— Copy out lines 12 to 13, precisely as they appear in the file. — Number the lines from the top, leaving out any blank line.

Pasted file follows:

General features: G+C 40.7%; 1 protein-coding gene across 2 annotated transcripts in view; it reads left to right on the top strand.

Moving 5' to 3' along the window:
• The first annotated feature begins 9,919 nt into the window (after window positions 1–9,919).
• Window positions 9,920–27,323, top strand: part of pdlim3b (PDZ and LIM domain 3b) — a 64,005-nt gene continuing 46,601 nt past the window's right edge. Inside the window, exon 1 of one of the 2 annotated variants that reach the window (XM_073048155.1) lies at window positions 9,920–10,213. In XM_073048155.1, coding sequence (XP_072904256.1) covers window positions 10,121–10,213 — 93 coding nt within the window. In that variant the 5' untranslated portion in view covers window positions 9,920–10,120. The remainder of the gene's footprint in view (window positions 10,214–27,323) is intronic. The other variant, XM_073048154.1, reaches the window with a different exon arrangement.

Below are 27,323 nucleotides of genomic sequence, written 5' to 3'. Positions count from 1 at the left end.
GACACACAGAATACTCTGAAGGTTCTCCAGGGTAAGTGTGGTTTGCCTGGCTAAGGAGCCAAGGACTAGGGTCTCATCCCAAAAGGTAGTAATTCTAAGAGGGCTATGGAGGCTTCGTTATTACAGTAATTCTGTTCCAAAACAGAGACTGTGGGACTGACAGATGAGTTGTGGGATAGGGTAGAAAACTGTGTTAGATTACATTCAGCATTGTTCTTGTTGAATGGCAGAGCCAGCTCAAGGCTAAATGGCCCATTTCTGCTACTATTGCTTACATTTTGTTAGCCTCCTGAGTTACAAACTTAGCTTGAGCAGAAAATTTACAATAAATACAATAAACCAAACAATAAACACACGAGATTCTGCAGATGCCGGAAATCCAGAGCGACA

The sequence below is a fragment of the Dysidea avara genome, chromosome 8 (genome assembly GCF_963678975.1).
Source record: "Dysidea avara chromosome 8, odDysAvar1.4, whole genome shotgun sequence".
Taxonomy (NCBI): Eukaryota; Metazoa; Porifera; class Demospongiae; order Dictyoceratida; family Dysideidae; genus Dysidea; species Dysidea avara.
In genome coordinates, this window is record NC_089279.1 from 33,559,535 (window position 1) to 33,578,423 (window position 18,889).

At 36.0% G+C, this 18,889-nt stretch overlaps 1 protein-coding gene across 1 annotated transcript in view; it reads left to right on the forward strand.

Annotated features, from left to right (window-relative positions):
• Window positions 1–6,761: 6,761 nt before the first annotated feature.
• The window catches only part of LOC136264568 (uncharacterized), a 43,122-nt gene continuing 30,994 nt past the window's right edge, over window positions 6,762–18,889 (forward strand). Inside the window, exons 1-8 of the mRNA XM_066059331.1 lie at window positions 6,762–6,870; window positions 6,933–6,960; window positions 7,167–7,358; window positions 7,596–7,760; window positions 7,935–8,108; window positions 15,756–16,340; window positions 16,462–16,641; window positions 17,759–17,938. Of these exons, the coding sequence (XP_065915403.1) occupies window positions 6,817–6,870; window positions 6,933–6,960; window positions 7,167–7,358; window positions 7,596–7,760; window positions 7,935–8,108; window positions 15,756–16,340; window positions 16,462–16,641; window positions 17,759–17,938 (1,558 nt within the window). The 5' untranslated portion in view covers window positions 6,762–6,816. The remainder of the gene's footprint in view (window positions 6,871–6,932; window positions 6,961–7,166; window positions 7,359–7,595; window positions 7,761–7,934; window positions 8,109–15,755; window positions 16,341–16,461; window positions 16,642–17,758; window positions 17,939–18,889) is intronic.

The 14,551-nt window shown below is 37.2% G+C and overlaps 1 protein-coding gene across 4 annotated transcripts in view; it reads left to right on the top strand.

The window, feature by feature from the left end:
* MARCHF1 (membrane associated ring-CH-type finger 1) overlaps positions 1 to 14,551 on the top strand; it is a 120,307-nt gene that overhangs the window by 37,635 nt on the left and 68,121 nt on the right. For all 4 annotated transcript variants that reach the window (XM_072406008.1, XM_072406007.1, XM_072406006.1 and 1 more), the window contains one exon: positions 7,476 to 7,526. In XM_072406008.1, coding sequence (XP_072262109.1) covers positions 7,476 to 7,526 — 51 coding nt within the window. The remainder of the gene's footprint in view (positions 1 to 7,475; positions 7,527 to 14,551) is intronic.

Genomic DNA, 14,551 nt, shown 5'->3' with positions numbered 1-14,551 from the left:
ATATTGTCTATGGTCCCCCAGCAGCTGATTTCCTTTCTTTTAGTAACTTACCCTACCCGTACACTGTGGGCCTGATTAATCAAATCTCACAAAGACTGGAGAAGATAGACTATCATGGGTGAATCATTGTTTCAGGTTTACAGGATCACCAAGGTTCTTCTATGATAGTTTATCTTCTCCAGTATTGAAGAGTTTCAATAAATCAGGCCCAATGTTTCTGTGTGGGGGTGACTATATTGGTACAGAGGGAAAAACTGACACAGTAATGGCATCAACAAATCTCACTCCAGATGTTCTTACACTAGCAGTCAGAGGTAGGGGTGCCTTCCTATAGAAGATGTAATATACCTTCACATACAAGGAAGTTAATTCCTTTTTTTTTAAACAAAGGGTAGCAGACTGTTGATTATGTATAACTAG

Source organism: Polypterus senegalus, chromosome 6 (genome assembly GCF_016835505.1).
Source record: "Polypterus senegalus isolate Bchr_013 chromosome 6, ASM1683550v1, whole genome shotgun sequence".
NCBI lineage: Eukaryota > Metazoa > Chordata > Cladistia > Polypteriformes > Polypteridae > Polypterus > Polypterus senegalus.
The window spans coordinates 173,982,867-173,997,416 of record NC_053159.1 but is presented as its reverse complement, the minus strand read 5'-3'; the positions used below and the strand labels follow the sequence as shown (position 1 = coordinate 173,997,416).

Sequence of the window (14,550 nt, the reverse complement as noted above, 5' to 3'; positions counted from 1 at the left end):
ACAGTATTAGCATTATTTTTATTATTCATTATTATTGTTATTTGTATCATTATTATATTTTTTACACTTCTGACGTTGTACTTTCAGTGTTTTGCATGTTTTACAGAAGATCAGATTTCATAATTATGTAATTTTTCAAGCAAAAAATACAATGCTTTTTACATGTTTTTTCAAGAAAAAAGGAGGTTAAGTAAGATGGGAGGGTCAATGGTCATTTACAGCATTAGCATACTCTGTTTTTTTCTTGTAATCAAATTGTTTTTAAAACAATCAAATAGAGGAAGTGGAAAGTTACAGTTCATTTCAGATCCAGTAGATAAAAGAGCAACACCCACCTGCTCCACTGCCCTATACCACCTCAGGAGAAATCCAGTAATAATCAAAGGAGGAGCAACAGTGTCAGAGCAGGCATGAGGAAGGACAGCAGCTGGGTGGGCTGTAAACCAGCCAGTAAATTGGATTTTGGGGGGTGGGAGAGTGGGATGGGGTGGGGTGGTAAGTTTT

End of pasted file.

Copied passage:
Annotated features, from left to right (window-relative positions):
• Window positions 1–6,761: 6,761 nt before the first annotated feature.